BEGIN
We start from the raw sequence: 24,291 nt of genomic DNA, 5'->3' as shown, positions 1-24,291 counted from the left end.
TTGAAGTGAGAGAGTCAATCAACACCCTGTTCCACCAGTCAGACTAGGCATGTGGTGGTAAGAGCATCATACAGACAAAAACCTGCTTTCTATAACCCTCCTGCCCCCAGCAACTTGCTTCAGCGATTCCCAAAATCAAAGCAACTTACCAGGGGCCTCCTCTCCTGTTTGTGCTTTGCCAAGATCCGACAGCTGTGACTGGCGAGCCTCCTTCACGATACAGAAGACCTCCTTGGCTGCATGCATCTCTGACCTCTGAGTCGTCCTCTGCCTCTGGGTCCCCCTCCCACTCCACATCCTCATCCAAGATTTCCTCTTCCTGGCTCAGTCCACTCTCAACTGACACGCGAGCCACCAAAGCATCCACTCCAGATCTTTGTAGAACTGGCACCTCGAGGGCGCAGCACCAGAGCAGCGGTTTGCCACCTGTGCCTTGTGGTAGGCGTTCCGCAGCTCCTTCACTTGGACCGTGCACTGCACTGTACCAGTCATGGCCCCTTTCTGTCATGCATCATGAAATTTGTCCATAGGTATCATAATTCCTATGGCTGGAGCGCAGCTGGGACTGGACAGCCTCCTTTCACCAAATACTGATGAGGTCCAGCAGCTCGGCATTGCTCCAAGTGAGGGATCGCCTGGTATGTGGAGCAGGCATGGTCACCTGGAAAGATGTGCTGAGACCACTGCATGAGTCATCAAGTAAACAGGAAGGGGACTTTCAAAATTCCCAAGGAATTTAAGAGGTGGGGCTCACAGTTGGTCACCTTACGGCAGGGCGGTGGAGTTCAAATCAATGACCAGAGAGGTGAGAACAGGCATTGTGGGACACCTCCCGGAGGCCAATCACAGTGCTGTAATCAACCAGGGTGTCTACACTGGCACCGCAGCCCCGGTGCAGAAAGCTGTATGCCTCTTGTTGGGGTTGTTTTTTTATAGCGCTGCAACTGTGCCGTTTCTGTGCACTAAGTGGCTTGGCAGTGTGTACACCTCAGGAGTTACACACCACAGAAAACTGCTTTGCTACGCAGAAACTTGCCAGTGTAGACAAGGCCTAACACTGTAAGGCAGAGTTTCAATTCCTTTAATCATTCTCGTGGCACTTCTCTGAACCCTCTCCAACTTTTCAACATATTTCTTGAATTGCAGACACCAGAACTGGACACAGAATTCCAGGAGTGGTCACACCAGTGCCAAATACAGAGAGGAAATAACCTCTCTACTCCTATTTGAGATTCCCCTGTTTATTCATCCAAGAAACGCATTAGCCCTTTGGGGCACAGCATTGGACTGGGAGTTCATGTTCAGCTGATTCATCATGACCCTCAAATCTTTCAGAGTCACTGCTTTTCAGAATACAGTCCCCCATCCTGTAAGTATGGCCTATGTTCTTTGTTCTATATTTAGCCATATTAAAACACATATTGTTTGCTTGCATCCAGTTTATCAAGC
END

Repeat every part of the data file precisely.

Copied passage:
We start from the raw sequence: 24,291 nt of genomic DNA, 5'->3' as shown, positions 1-24,291 counted from the left end.
TTGAAGTGAGAGAGTCAATCAACACCCTGTTCCACCAGTCAGACTAGGCATGTGGTGGTAAGAGCATCATACAGACAAAAACCTGCTTTCTATAACCCTCCTGCCCCCAGCAACTTGCTTCAGCGATTCCCAAAATCAAAGCAACTTACCAGGGGCCTCCTCTCCTGTTTGTGCTTTGCCAAGATCCGACAGCTGTGACTGGCGAGCCTCCTTCACGATACAGAAGACCTCCTTGGCTGCATGCATCTCTGACCTCTGAGTCGTCCTCTGCCTCTGGGTCCCCCTCCCACTCCACATCCTCATCCAAGATTTCCTCTTCCTGGCTCAGTCCACTCTCAACTGACACGCGAGCCACCAAAGCATCCACTCCAGATCTTTGTAGAACTGGCACCTCGAGGGCGCAGCACCAGAGCAGCGGTTTGCCACCTGTGCCTTGTGGTAGGCGTTCCGCAGCTCCTTCACTTGGACCGTGCACTGCACTGTACCAGTCATGGCCCCTTTCTGTCATGCATCATGAAATTTGTCCATAGGTATCATAATTCCTATGGCTGGAGCGCAGCTGGGACTGGACAGCCTCCTTTCACCAAATACTGATGAGGTCCAGCAGCTCGGCATTGCTCCAAGTGAGGGATCGCCTGGTATGTGGAGCAGGCATGGTCACCTGGAAAGATGTGCTGAGACCACTGCATGAGTCATCAAGTAAACAGGAAGGGGACTTTCAAAATTCCCAAGGAATTTAAGAGGTGGGGCTCACAGTTGGTCACCTTACGGCAGGGCGGTGGAGTTCAAATCAATGACCAGAGAGGTGAGAACAGGCATTGTGGGACACCTCCCGGAGGCCAATCACAGTGCTGTAATCAACCAGGGTGTCTACACTGGCACCGCAGCCCCGGTGCAGAAAGCTGTATGCCTCTTGTTGGGGTTGTTTTTTTATAGCGCTGCAACTGTGCCGTTTCTGTGCACTAAGTGGCTTGGCAGTGTGTACACCTCAGGAGTTACACACCACAGAAAACTGCTTTGCTACGCAGAAACTTGCCAGTGTAGACAAGGCCTAACACTGTAAGGCAGAGTTTCAATTCCTTTAATCATTCTCGTGGCACTTCTCTGAACCCTCTCCAACTTTTCAACATATTTCTTGAATTGCAGACACCAGAACTGGACACAGAATTCCAGGAGTGGTCACACCAGTGCCAAATACAGAGAGGAAATAACCTCTCTACTCCTATTTGAGATTCCCCTGTTTATTCATCCAAGAAACGCATTAGCCCTTTGGGGCACAGCATTGGACTGGGAGTTCATGTTCAGCTGATTCATCATGACCCTCAAATCTTTCAGAGTCACTGCTTTTCAGAATACAGTCCCCCATCCTGTAAGTATGGCCTATGTTCTTTGTTCTATATTTAGCCATATTAAAACACATATTGTTTGCTTGCATCCAGTTTATCAAGC